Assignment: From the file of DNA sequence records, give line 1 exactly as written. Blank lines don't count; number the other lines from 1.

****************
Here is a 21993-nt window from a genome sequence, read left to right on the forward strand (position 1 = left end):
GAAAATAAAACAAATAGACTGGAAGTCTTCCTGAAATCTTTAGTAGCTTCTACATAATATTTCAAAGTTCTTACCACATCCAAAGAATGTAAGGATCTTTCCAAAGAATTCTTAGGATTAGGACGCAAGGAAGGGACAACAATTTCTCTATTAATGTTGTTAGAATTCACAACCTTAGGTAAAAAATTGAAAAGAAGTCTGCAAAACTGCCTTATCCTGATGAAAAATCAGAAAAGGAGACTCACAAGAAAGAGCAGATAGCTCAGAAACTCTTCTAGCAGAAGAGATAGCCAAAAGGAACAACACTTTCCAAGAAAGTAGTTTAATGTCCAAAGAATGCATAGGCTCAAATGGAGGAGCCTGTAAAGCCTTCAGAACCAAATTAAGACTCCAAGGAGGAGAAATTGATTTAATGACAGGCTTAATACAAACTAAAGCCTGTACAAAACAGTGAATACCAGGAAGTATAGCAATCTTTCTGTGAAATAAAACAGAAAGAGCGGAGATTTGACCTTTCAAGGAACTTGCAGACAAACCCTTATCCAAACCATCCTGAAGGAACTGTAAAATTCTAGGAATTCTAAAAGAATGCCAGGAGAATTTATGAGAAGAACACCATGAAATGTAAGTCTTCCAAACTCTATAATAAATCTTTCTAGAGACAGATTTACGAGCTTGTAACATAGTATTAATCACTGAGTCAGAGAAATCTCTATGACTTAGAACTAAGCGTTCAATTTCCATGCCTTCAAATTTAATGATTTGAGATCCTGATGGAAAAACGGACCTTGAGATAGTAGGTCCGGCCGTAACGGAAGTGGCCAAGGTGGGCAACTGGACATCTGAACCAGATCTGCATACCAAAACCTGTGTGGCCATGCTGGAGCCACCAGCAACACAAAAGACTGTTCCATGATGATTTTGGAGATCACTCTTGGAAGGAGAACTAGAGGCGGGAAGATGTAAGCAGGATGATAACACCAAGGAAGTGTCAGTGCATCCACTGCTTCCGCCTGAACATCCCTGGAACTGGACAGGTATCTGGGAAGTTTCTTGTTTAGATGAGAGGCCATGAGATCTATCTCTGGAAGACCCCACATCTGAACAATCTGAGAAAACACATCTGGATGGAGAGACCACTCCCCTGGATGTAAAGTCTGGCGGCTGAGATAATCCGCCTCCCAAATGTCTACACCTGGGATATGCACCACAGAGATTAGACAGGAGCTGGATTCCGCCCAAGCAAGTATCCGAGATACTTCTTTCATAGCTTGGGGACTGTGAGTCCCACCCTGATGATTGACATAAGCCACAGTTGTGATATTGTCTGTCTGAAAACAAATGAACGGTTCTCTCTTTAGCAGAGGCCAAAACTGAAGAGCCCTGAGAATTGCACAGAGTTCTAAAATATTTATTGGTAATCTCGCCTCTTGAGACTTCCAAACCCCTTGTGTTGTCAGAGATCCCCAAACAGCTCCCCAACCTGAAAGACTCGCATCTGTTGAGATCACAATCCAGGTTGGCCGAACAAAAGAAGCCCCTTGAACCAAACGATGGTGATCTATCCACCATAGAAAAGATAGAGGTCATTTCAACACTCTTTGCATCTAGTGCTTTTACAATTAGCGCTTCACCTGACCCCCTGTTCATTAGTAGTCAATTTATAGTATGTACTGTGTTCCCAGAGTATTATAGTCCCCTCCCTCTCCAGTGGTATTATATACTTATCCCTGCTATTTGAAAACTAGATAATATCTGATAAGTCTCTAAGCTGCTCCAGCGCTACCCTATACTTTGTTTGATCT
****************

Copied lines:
Here is a 21993-nt window from a genome sequence, read left to right on the forward strand (position 1 = left end):